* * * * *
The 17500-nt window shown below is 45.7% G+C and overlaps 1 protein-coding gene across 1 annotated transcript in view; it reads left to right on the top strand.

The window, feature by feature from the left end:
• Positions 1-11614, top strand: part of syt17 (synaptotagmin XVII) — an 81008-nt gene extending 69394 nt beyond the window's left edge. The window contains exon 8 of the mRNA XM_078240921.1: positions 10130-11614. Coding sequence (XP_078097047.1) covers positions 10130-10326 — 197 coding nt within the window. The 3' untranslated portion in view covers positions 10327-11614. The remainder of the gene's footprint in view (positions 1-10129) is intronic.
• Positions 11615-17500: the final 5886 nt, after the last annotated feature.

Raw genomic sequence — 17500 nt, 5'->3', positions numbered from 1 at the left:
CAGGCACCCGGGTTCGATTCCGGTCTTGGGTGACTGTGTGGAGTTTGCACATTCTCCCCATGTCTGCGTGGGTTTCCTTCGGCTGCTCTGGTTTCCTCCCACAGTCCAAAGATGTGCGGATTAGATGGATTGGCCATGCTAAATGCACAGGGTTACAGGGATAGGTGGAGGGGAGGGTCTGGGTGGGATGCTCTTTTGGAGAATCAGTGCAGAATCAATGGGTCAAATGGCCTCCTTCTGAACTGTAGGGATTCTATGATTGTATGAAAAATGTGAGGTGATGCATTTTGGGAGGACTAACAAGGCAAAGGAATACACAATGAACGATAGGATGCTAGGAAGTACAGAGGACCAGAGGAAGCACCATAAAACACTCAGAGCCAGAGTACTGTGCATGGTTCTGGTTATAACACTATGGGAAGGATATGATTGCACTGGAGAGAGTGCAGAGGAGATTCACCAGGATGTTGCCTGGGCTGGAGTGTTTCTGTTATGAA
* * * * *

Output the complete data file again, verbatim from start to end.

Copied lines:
The 17500-nt window shown below is 45.7% G+C and overlaps 1 protein-coding gene across 1 annotated transcript in view; it reads left to right on the top strand.

The window, feature by feature from the left end:
• Positions 1-11614, top strand: part of syt17 (synaptotagmin XVII) — an 81008-nt gene extending 69394 nt beyond the window's left edge. The window contains exon 8 of the mRNA XM_078240921.1: positions 10130-11614. Coding sequence (XP_078097047.1) covers positions 10130-10326 — 197 coding nt within the window. The 3' untranslated portion in view covers positions 10327-11614. The remainder of the gene's footprint in view (positions 1-10129) is intronic.
• Positions 11615-17500: the final 5886 nt, after the last annotated feature.

Raw genomic sequence — 17500 nt, 5'->3', positions numbered from 1 at the left:
CAGGCACCCGGGTTCGATTCCGGTCTTGGGTGACTGTGTGGAGTTTGCACATTCTCCCCATGTCTGCGTGGGTTTCCTTCGGCTGCTCTGGTTTCCTCCCACAGTCCAAAGATGTGCGGATTAGATGGATTGGCCATGCTAAATGCACAGGGTTACAGGGATAGGTGGAGGGGAGGGTCTGGGTGGGATGCTCTTTTGGAGAATCAGTGCAGAATCAATGGGTCAAATGGCCTCCTTCTGAACTGTAGGGATTCTATGATTGTATGAAAAATGTGAGGTGATGCATTTTGGGAGGACTAACAAGGCAAAGGAATACACAATGAACGATAGGATGCTAGGAAGTACAGAGGACCAGAGGAAGCACCATAAAACACTCAGAGCCAGAGTACTGTGCATGGTTCTGGTTATAACACTATGGGAAGGATATGATTGCACTGGAGAGAGTGCAGAGGAGATTCACCAGGATGTTGCCTGGGCTGGAGTGTTTCTGTTATGAA